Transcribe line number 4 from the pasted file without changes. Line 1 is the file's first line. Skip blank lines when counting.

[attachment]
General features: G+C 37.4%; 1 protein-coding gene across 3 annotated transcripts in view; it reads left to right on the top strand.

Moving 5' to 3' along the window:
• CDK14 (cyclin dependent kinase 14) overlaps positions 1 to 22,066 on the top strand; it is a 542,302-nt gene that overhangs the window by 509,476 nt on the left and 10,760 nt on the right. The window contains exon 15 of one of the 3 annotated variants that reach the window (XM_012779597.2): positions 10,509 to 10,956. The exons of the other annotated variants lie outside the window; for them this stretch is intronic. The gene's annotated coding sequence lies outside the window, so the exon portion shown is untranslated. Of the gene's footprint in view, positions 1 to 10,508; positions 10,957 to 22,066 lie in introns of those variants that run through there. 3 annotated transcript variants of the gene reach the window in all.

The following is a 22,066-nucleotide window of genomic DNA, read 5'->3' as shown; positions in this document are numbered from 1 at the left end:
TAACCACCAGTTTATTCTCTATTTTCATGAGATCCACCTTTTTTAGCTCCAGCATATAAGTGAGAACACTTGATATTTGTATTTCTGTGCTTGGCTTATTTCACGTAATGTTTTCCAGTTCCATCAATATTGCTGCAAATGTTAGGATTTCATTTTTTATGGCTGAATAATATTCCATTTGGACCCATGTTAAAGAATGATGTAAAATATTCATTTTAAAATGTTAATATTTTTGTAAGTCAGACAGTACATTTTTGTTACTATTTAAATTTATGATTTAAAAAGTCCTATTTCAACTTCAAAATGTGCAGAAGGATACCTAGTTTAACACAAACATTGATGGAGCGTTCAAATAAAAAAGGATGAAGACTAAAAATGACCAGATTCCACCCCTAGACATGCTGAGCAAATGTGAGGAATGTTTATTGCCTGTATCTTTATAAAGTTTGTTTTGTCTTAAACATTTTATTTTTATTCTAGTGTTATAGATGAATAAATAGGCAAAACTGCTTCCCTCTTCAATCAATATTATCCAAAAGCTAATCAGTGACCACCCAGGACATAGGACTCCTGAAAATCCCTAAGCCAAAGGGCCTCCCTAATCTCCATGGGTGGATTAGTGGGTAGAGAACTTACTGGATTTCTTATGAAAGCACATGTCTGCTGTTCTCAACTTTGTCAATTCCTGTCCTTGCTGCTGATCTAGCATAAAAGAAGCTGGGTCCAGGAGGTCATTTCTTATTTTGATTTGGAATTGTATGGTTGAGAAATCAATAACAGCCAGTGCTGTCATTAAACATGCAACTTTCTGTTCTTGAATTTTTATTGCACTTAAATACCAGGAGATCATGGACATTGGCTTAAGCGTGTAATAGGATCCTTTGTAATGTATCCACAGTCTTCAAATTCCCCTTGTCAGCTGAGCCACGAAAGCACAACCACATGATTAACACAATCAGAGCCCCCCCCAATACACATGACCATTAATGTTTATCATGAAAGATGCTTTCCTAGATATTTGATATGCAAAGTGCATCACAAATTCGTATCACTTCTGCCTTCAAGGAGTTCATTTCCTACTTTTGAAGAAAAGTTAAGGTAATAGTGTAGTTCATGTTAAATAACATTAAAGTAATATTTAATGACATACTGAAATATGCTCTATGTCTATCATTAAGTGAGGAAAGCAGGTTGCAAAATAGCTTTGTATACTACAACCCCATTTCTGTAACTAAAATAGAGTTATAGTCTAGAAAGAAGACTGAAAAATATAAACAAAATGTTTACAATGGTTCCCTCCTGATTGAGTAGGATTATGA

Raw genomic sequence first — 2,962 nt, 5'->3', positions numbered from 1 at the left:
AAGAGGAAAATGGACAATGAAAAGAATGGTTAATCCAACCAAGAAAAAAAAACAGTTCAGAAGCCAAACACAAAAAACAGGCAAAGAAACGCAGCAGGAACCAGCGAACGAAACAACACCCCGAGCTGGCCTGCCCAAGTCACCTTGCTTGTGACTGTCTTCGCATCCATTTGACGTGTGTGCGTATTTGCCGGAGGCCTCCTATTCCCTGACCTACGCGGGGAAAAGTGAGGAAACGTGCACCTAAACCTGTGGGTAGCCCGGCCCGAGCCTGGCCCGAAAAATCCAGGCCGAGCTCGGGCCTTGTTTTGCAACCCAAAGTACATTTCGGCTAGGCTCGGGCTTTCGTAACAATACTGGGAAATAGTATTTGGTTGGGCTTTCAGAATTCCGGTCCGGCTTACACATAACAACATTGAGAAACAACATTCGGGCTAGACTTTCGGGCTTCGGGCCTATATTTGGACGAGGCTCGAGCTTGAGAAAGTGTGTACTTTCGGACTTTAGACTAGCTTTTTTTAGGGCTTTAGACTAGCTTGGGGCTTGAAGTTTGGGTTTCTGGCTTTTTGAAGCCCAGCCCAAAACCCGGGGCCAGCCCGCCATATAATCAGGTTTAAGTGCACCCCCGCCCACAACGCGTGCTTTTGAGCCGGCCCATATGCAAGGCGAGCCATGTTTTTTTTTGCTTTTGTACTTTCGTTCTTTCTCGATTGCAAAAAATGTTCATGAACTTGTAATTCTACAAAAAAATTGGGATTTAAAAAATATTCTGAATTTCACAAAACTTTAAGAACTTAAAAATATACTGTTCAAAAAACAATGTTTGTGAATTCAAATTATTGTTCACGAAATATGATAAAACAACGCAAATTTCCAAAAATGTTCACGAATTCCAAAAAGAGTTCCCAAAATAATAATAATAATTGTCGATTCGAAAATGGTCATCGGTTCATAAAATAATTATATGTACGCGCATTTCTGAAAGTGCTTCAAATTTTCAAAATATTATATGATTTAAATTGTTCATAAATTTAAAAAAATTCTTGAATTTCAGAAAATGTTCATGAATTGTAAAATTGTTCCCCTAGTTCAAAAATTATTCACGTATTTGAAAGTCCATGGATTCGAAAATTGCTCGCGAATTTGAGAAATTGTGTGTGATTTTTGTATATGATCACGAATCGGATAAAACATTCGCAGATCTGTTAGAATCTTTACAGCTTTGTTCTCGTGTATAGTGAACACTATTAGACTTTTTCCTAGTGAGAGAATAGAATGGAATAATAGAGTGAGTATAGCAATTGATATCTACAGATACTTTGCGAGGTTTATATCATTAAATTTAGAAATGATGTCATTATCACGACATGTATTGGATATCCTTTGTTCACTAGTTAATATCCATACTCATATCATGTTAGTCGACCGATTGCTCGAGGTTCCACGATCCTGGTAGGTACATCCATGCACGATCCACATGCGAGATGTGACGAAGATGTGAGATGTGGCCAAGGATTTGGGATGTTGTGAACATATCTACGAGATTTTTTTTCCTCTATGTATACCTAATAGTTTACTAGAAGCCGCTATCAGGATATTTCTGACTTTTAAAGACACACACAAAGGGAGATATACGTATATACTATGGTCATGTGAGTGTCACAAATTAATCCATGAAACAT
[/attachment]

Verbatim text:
The following is a 22,066-nucleotide window of genomic DNA, read 5'->3' as shown; positions in this document are numbered from 1 at the left end: